We all have our favorite greatest hits (you can’t call a spring poem a chestnut): Deirdre likes William Carlos Williams’s “Spring and All,” e.e. cummings’s poem beginning “in / Just spring,” and Emily Dickinson’s “A Light exists in Spring.” Sadie loves Elizabeth Bishop’s “In Early Spring” and the Dickinson poem that starts “A little Madness in the Spring / Is wholesome even for the King” (though she admits it gets “a little odd” as it goes along). Stephen plumps for “Fern Hill,” on the sensible grounds that it concerns “the spring of life.”
The poem that occurs to me is “Les Chercheuses de Poux,” by Arthur Rimbaud. Here it is in Wyatt Mason’s translation, which magically preserves some of the strangeness and sensuality of the original:
When the child's forehead full of red torments
Begs the white swarm of vague dreams
To take him, two charming sisters loom
Above his bed, with fragile fingers and silver nails.
They sit him before a window opened wide
Where a jumble of flowers bathes in blue air,
And then, bewitching and terrible, the delicate fingers
Walk through his heavy, dew-matted hair.
He listens to the song of their uneasy breath,
Long earthy blossoms of rose-rich honey
Interrupted now and then by a salivary sucking,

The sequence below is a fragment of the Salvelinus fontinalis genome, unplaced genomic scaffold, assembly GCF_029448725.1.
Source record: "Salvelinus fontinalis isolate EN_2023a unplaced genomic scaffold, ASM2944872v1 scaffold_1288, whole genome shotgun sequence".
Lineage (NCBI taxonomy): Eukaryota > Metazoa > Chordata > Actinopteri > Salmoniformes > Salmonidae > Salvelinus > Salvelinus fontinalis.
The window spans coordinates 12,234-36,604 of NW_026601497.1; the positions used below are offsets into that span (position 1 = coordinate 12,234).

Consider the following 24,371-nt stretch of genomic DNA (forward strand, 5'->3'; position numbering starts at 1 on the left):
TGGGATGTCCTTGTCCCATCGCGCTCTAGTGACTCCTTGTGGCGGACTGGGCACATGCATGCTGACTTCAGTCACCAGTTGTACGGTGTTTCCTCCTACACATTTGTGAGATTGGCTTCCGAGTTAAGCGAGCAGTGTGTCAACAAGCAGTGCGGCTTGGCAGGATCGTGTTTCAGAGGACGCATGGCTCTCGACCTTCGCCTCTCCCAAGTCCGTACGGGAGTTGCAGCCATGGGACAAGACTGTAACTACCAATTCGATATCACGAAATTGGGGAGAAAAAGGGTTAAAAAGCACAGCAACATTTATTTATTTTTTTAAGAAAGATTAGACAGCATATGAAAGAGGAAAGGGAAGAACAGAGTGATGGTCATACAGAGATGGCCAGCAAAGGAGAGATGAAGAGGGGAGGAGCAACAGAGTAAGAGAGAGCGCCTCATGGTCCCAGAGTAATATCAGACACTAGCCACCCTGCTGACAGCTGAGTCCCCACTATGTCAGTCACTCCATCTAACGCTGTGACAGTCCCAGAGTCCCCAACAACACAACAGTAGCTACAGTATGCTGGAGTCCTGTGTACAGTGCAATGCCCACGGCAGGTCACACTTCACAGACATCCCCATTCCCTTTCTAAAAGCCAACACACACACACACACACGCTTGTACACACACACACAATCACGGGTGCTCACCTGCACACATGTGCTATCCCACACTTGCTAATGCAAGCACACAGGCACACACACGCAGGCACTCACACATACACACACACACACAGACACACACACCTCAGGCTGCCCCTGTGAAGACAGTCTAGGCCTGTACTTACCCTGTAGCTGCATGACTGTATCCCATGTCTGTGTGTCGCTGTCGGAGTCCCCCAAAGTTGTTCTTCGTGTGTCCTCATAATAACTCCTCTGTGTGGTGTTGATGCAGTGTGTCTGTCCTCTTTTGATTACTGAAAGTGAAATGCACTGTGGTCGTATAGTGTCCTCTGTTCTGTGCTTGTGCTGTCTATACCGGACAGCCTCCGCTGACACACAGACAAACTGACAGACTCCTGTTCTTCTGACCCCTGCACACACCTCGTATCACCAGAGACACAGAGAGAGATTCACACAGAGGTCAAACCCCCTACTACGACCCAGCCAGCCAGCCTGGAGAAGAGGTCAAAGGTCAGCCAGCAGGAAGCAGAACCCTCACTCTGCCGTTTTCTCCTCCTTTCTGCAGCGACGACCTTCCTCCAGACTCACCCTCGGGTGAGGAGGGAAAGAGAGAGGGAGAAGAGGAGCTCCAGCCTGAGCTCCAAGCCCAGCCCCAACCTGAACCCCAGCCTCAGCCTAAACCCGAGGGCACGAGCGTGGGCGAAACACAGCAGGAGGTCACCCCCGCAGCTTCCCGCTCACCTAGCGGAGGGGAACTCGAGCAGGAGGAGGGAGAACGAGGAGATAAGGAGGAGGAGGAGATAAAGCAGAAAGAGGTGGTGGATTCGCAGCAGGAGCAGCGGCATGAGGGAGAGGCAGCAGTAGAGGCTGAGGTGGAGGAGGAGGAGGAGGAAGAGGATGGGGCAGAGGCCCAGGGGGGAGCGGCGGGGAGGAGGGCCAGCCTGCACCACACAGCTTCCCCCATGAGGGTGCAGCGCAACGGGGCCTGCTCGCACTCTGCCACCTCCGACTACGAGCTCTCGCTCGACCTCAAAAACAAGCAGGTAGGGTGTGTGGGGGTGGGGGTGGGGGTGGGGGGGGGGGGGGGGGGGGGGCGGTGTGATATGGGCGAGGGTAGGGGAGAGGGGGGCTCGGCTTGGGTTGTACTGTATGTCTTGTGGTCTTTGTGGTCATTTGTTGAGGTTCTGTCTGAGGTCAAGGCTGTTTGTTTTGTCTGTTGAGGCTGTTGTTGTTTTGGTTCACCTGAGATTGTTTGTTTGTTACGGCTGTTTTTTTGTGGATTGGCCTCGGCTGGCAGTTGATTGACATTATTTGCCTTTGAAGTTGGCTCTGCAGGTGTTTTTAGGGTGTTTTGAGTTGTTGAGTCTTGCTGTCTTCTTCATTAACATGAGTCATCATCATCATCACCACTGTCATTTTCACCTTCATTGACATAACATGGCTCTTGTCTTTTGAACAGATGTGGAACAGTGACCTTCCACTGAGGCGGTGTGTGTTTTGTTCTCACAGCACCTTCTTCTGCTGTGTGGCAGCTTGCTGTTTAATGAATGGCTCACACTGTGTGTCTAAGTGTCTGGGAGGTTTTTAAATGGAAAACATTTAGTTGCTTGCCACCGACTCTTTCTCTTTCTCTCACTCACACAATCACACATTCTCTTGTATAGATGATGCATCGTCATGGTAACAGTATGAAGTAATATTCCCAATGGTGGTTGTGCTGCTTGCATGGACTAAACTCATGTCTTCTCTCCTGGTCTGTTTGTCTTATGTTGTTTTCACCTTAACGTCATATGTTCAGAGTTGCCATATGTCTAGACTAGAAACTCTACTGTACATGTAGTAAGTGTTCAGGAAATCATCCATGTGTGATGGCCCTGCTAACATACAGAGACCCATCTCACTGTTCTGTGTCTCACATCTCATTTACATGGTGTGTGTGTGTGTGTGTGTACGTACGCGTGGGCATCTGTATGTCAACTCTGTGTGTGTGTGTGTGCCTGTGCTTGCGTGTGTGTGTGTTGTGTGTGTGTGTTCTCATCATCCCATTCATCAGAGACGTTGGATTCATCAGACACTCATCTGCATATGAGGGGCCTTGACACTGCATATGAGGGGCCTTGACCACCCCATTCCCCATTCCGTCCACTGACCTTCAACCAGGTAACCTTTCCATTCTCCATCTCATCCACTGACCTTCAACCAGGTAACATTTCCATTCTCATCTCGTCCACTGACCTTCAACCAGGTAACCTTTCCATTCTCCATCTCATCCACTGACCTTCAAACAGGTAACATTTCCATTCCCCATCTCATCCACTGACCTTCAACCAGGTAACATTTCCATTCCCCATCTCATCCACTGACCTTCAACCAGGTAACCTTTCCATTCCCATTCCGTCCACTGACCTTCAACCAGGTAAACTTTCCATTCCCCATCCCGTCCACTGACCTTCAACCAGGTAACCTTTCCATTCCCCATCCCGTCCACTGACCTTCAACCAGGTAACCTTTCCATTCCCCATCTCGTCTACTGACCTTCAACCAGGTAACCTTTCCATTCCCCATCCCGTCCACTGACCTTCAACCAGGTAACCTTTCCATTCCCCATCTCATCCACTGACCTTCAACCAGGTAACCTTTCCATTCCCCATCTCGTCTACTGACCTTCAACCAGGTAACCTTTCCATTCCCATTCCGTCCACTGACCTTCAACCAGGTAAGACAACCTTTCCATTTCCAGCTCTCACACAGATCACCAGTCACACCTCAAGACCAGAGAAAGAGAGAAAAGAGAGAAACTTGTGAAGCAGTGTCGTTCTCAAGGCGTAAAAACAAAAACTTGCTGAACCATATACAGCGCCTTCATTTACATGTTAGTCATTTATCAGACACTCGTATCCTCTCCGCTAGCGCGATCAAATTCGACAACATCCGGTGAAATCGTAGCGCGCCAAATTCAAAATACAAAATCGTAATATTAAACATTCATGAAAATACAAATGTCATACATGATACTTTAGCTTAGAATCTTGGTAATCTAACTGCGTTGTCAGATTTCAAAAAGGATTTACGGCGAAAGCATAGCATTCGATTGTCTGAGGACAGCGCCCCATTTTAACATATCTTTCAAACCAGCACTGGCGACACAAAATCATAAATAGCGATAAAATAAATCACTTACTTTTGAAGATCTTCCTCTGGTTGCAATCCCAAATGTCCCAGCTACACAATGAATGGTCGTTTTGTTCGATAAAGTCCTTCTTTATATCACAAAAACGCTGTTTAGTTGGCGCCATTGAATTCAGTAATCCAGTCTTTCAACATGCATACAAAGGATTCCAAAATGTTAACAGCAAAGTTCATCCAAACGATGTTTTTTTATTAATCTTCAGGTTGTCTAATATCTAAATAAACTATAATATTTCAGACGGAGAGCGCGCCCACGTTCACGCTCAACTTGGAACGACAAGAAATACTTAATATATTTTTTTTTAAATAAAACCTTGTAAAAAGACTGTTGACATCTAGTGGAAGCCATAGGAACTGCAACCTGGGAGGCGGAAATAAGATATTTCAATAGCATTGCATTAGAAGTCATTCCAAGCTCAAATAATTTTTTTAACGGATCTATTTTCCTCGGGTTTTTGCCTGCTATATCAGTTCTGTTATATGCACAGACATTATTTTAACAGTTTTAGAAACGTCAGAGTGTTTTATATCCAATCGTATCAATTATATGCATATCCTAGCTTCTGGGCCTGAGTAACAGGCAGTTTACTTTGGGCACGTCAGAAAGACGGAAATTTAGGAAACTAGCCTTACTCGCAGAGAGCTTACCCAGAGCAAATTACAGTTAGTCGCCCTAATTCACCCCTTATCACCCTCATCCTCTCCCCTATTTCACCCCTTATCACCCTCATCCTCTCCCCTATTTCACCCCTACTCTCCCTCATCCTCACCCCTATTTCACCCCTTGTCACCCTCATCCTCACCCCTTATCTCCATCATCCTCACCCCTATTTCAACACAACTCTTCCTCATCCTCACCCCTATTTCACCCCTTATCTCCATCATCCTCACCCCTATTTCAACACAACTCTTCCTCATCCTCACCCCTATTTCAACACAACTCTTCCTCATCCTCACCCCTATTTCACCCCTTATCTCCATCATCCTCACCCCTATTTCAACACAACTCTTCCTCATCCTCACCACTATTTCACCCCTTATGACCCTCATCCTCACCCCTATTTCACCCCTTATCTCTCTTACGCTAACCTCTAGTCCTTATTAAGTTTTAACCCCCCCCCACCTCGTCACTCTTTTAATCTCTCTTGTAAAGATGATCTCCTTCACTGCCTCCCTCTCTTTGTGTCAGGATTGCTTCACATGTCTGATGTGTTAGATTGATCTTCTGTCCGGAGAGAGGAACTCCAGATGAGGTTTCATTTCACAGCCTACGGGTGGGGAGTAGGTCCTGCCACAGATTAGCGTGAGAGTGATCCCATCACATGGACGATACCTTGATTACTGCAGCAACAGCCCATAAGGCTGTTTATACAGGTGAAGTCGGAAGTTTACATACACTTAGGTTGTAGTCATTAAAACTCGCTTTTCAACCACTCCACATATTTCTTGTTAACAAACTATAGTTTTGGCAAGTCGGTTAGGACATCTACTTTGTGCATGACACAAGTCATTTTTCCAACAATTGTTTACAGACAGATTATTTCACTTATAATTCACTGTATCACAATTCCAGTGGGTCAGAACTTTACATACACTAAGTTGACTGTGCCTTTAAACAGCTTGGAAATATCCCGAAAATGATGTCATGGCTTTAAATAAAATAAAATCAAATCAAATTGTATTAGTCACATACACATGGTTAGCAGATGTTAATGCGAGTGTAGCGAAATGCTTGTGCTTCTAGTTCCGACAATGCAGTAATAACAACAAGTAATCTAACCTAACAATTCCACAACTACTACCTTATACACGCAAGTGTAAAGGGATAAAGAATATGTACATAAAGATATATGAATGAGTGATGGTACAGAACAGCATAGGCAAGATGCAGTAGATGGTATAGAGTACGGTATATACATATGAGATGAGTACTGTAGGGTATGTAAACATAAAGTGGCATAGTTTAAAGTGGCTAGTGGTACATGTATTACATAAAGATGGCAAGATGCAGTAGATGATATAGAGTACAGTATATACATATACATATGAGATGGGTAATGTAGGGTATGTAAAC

Tongues licking lips, hungry for a kiss.
He hears their black lids bat beneath
The scented silence, their gentle pulsing fingers
Kill little lice beneath royal nails crackling
Sounds resounding through his gray stupor.
But the wine of Sloth is rising in him,
A harmonica's sigh that sets you reeling;
Beneath the slowness of their caresses, the child
Feels an urge to cry, welling and dying, endlessly.
We also polled a few friends from outside the office: the aforementioned Wyatt Mason; Molly Murray, who is lecturing on Shakespeare at Columbia; Jeff Dolven, who happens to be doing the very same thing at Princeton (and has two poems in our last issue); and Kira von Eichel, whose child was falsely accused this week of having lice—and who recruited her mother, Linden von Eichel, in the cause.
Wyatt chose a poem by Frederick Seidel, from issue 194. He writes: “I hope you won’t argue that it isn’t a spring poem. Spring is coupling, so a spring poem must be in couplets. Spring is song, so a spring poem must rhyme. Spring is light, so a spring poem is lit from within. Spring is nice weather, so ‘Nice Weather’ is spring. And don't tell me I’m being tautological. I don’t know what that means.” Read More »